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Development and challenges in setting up an international bone infection registry

  • Stephen L. KatesEmail author
  • Severine Hurni
  • Maio S. Chen
Trauma Surgery
  • 30 Downloads

Abstract

Introduction

Osteomyelitis is an increasing burden on the society especially due to the emergence of multiple drug-resistant organisms. The lack of a central registry that prospectively collects data on patient risk factors, laboratory test results, treatment modalities, serological analysis results, and outcomes has hampered the research effort that could have improved and provided guidelines for treatments of bone infections. The current manuscript describes the lessons learned in setting up a multi-continent registry.

Materials and methods

This multicenter, international registry was conducted to prospectively collect essential patient, clinical, and surgical data with a 1-year follow-up period. Patients 18 years or older with confirmed S. aureus long bone infection through fracture fixation or arthroplasty who consented to participate in the study were included. The outcomes using the Short Form 36 Health Survey Questionnaire (version 2), Parker Mobility Score, and Katz Index of Independence in Activities of Daily Living were assessed at baseline and at 1 month, 6 months, and 12 months. Serological samples were collected at follow-ups.

Results

Contract negotiation with a large number of study sites was difficult; obtaining ethics approvals were time-consuming but straightforward. The initial patient recruitment was slow, leading to a reduction of target patient number from 400 to 300 and extension of enrollment period. Finally, 292 eligible patients were recruited by 18 study sites (in 10 countries of 4 continents, Asia, North and South America, and Central Europe). Logistical and language barriers were overcome by employing courier service and local monitoring personnel.

Conclusions

Multicenter registry is useful for collecting a large number of cases for analysis. A well-defined data collection practice is important for data quality but challenging to coordinate with the large number of study sites.

Keywords

Staphylococcus aureus Bone infection registry Implant-related infection Registry development Prosthetic joint infection Fracture-related infection 

Notes

Acknowledgements

The authors wish to thank Philip Buescher for his help and support with conduct of this study. We also wish to thank the numerous study coordinators, research associates and other study personnel, and the medical statisticians for their dedication and expertise. Last but not least, we would like to thank the study site principal investigators Drs Kjeld Søballe, Jorge Barla, Dirk Schaefer, Richard Buckley, Zhao Xie, James Stannard, Michael Suk, Volker Alt, Yi Liu, Bi Qing, Kiminori Yukata, Frankie Leung, Michael Blauth, Willem-Jan Metsemakers, Christoph Erichsen, Mario Morgenstern, Michael Nerlich, and Irvin Oh, who made this very complex project possible.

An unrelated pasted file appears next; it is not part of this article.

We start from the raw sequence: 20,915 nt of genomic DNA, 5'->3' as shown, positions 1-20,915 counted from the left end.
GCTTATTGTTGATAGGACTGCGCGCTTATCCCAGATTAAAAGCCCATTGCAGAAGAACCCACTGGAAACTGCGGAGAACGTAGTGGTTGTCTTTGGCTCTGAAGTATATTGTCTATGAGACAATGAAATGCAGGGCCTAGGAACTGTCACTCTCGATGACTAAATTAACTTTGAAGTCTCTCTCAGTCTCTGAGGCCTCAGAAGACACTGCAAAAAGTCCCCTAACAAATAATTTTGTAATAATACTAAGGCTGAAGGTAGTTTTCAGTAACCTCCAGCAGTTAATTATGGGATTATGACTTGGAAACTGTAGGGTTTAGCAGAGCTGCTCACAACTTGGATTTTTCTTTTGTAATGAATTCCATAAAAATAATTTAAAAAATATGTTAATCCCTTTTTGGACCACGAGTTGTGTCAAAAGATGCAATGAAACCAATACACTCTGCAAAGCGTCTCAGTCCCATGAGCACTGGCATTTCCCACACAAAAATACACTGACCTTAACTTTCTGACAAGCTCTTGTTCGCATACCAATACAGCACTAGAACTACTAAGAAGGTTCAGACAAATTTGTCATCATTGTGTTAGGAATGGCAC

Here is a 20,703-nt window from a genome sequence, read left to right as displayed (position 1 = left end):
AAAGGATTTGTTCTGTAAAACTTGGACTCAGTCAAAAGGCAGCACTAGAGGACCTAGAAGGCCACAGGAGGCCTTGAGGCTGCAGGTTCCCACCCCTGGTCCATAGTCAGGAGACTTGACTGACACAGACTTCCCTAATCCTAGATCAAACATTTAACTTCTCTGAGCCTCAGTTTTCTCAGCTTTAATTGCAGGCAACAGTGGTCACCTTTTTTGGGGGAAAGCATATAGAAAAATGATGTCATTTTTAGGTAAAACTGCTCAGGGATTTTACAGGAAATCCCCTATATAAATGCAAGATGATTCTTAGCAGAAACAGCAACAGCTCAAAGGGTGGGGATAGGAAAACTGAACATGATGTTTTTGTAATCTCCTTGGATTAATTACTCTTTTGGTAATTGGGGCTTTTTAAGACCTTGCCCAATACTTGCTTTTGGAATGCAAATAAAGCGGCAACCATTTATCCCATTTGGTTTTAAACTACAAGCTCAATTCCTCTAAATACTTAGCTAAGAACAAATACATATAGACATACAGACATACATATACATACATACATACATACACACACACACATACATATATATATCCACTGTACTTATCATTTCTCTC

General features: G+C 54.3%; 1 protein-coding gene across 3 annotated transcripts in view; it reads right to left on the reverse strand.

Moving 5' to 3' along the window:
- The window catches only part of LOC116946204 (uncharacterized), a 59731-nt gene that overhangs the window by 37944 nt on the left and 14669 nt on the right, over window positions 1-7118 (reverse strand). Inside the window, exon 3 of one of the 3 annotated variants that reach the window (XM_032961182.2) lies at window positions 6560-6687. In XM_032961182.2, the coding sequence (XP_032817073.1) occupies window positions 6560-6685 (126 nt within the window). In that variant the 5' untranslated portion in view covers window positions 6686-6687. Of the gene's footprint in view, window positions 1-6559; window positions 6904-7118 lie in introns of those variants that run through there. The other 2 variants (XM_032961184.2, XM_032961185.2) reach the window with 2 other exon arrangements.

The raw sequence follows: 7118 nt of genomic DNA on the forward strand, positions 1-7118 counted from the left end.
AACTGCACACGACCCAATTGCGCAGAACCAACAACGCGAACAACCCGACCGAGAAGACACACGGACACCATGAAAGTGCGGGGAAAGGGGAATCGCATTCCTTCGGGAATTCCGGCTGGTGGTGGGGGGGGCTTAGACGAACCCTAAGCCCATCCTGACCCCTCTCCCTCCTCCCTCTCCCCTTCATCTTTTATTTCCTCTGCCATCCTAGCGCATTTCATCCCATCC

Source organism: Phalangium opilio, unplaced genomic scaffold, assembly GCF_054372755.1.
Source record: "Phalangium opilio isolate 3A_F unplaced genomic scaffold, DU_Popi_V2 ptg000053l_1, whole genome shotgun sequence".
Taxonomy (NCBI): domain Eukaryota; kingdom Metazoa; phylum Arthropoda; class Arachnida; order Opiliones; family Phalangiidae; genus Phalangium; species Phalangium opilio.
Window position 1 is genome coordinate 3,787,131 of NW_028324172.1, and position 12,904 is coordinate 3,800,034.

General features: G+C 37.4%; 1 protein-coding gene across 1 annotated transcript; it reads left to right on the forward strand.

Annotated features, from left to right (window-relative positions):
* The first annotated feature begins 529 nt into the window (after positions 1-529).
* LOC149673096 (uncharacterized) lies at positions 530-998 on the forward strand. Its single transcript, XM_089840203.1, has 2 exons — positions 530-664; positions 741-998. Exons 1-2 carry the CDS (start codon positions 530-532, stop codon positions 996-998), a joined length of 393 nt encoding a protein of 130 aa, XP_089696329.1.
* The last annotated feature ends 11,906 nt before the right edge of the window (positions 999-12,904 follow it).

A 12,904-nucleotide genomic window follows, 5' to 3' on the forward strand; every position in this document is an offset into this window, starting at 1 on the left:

Funding

This study was funded by the AO Foundation via the AOTrauma clinical priority program “Bone Infection”.

Compliance with ethical standards

Conflict of interest

Stephen Kates has received multiple research grants from both governmental (NIH and AHRQ) and private sources (AO Foundation and PCORI). Severine Hurni and Maio Chen declare that they have no conflict of interest.

Ethical approval

All procedures performed in studies involving human participants were in accordance with the ethical standards of the institutional and/or national research committee and with the 1964 Helsinki Declaration and its later amendments or comparable ethical standards. The ethics committees (reference number) consulted were: Regionshuset, Viborg, Denmark (#1-10-72-18-13), Ethic Commission at Hospital Italiano, Buenos Aires, Agentina (#2288), Ethic Commission beider Basel, Switzerland (#EK 353/12), Conjoint Health Research Ethics Board, University of Calgary, Canada (#REB13-0179), Ethics Committee of the First Affiliated Hospital of Third Military Medical University, ChonQing, China (#Keyang-2014(8)), University of Missouri–Columbia Health Sciences Institutional Review Board, USA (#1205478), Geisinger Institutional Review Board, Danville, Pennsylvania, USA (#2014-0313), Ethics Committee University Giessen, Germany (#94/13), Zunyi Medical University Ethics Committee (no reference number), Ethics Committee of Zhejiang Provincial People's Hospital, China (#2013KY064), Ethics Committee of the Hamawaki Orthopedics Hospital, Hiroshima, Japan (no reference number), Institutional Review Soard of the University of Hong Kong/ Hospital Authority Hong Kong West Cluster, Hong Kong (#UW 13-179), Ethics Committee of the Medical University Innsbruck, Austria (#UN4927), Medical Ethics Commission UZ KU Leuven/Onderzoek, Leuven, Belgium (#S57451), Ethik-Kommission der Bayerischen Landesärztekammer, Munich, Germany (#12121), Ethics Commission, University Regensburg, Regensburg, Germany (#14-102-0321), Virginia Commonwealth University IRB Panel, Richmond, VA, USA (#HM20006017), Unity Health System IRB, Rochester, NY, USA (#419), and University of Rochester Research Subjects Review Board (RSRB00043910).

Informed consent

Informed consent was obtained from all individual participants included in the study.

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Copyright information

© Springer-Verlag GmbH Germany, part of Springer Nature 2019

Authors and Affiliations

  • Stephen L. Kates
    • 1
    Email author
  • Severine Hurni
    • 2
  • Maio S. Chen
    • 2
  1. 1.Department of Orthopaedic SurgeryVirginia Commonwealth UniversityRichmondUSA
  2. 2.AO Clinical Investigation and DocumentationDavosSwitzerland

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